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I Talked With an Algerian Last Night About NDAA, He Said Expect People to Start Disappearing

By Ralph Lopez - Posted on 22 December 2011

I recently engaged in a friendly but rather unsettling conversation with a man from Algeria who became visibly upset when I told him about NDAA, the new law allowing indefinite military detention of US citizens  without charge or trial.  He said he had come here to get away from  that sort of thing, which had happened in his country and was fresh in  his mind.  His description of what happened in Algeria during its  equivalent of Argentina's "Dirty War" was chilling and he kept shaking  his head about the new law here, visibly distressed.

Basically what he said was that the next step is a large number of  people, it was 50,000 in his country he said, will disappear without a  trace.  The government will do it to instill fear in everyone else and  to show they can do it, and get away with it, so everyone else is much  easier to manage.  It will not matter whether you are rich or poor, on  the left or on the right, a university professor, a doctor, or if your  father is a rich businessman.  It simply won't matter.  Your family will  go to the police station to file a missing persons report but they will  not be able to help you.  Left or right doesn't matter, it is anyone  with strong opinions who can express them who are the threat.

Everywhere you turn there will be a brick wall.  No one knows  anything, yes it has been happening a lot, and no one can help.  It will  be as if you had never existed.

I asked him if there was some kind of historic national  reconciliation and prosecution of the criminals who did it.  He said no  one would know whom to prosecute, in the end, because even this much  later no one knew who was really behind it.  Of course it was the Army,  but not the entire Army, just certain specialized units, perhaps  segregated from the rest, led by generals whom other generals did not  challenge, perhaps out of fear that they could go to.  What the military  excels at is compartmentalizing functions and telling groups of people  only what they need to know, and keeping the rest almost as in the dark  as civilians.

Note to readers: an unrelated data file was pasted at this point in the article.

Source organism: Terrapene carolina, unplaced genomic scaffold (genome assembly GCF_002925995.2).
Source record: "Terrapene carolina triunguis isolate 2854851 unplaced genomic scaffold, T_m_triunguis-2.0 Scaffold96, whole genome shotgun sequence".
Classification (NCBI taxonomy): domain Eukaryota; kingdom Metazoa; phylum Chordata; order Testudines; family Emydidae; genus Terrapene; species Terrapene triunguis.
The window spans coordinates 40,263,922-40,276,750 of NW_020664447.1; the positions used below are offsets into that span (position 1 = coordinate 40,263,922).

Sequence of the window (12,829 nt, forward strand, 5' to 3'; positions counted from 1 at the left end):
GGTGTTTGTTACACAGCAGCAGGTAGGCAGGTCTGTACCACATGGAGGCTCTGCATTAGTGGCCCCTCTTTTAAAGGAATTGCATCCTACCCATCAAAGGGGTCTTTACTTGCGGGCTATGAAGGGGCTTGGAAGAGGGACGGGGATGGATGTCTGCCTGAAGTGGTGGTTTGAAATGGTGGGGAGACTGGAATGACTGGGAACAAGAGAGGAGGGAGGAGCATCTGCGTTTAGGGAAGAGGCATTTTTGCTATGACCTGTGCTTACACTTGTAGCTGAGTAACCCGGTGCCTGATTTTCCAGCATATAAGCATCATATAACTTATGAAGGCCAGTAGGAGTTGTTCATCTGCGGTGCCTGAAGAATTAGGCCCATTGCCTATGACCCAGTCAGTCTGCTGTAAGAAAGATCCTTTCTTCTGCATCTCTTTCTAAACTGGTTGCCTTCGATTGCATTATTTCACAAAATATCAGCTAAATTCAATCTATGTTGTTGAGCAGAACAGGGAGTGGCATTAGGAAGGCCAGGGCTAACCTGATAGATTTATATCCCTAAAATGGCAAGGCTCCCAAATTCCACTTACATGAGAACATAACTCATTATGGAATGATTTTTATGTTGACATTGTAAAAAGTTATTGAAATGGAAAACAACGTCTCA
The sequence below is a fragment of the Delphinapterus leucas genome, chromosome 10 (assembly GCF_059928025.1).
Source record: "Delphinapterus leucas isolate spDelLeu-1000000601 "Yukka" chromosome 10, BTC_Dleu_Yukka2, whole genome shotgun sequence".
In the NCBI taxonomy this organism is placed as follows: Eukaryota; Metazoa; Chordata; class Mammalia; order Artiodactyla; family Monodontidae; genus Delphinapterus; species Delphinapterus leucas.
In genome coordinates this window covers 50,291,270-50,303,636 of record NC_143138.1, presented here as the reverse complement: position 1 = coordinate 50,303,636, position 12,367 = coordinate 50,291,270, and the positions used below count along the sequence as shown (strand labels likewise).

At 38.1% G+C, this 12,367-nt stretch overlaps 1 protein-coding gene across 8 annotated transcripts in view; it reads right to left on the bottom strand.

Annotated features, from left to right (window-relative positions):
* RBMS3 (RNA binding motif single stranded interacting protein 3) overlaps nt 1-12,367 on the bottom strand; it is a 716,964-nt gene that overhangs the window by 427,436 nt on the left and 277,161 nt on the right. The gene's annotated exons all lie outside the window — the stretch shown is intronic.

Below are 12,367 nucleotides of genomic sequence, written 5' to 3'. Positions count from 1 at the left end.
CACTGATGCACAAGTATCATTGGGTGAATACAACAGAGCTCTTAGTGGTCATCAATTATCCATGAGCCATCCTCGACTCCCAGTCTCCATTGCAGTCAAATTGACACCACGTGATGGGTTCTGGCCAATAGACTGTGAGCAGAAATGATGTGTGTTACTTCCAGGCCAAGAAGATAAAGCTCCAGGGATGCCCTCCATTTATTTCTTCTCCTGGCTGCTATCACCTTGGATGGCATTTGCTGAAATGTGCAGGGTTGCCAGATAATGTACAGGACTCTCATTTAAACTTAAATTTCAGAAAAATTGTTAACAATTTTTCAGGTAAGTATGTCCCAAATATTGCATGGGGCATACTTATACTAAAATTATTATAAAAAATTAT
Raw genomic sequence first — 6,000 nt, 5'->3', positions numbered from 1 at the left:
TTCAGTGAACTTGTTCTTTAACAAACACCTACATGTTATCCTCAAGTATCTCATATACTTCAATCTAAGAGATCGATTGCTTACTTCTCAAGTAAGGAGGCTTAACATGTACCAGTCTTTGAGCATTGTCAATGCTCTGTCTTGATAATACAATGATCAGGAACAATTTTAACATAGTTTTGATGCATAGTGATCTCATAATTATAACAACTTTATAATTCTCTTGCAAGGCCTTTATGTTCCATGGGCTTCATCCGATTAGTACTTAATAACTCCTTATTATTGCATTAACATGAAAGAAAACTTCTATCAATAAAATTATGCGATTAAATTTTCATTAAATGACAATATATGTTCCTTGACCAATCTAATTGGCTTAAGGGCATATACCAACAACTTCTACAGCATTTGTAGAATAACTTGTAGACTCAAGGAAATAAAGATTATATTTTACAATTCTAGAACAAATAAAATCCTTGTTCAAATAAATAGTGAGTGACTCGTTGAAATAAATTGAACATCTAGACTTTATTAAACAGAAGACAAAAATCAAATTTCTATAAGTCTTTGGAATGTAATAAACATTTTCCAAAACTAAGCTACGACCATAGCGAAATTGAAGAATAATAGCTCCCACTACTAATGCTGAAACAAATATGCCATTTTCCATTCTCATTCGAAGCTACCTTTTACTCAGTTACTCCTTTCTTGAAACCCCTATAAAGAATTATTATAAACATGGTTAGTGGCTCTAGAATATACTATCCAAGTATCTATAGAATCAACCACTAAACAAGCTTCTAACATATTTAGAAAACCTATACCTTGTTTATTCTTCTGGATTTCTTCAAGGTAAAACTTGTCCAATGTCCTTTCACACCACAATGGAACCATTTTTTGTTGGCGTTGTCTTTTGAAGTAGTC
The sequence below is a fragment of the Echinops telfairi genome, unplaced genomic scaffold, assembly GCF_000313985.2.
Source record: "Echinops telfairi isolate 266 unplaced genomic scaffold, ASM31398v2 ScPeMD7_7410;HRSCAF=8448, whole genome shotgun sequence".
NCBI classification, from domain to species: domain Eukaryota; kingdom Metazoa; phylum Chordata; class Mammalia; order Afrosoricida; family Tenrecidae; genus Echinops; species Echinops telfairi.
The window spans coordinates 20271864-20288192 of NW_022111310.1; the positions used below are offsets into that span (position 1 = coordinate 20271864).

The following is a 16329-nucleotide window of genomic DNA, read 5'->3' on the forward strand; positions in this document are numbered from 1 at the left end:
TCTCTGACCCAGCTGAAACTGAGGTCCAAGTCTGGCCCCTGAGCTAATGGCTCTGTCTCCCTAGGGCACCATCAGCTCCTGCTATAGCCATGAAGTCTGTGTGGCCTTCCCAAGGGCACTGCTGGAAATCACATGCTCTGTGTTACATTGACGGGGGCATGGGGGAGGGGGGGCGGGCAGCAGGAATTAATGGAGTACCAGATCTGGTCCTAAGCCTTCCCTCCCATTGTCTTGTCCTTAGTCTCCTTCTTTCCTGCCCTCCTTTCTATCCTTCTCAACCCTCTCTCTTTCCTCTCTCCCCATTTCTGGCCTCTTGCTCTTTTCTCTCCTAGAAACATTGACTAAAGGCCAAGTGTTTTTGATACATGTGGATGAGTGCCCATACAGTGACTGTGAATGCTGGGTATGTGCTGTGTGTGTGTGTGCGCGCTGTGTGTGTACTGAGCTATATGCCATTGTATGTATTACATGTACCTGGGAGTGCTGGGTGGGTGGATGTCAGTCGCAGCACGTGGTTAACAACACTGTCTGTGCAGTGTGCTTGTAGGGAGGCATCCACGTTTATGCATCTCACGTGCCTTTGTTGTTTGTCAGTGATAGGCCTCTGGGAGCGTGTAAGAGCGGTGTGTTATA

In every respect it sounded like some sort of ultimate gang takeover.

I'm not kidding when I say he was upset.  He was squirming and  shaking his head.  He spoke with a thick French accent and said he was  going to Google this, since of course there has been a major media  blackout.  He said this is how it starts, the declared figleaf of legal  authority to detain anyone.  He acted as if he knew what comes next.  His age was hard to tell, but he was obviously educated, and he spoke well despite the thick French accent.  I have no opinion on whether he might be right or wrong, or if what he was saying is valid.  I am relating a story about someone whom I can describe as genuine, intelligent, and sincere.